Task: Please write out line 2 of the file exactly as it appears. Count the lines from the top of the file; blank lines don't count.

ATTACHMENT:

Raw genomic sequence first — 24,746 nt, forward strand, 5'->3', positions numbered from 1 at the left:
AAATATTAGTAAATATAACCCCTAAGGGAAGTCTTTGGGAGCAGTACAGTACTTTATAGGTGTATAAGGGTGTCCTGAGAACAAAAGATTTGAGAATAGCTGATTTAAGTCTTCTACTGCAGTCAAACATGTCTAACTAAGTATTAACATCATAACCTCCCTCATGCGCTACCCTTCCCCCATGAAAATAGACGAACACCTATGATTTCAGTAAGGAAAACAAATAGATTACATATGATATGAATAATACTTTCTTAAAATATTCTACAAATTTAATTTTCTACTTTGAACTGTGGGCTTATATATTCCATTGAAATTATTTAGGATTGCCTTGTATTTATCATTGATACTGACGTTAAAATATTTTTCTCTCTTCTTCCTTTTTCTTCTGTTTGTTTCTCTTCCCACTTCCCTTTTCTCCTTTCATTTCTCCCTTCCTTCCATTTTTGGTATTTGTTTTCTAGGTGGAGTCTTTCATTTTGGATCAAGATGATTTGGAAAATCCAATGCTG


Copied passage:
AAATATTAGTAAATATAACCCCTAAGGGAAGTCTTTGGGAGCAGTACAGTACTTTATAGGTGTATAAGGGTGTCCTGAGAACAAAAGATTTGAGAATAGCTGATTTAAGTCTTCTACTGCAGTCAAACATGTCTAACTAAGTATTAACATCATAACCTCCCTCATGCGCTACCCTTCCCCCATGAAAATAGACGAACACCTATGATTTCAGTAAGGAAAACAAATAGATTACATATGATATGAATAATACTTTCTTAAAATATTCTACAAATTTAATTTTCTACTTTGAACTGTGGGCTTATATATTCCATTGAAATTATTTAGGATTGCCTTGTATTTATCATTGATACTGACGTTAAAATATTTTTCTCTCTTCTTCCTTTTTCTTCTGTTTGTTTCTCTTCCCACTTCCCTTTTCTCCTTTCATTTCTCCCTTCCTTCCATTTTTGGTATTTGTTTTCTAGGTGGAGTCTTTCATTTTGGATCAAGATGATTTGGAAAATCCAATGCTG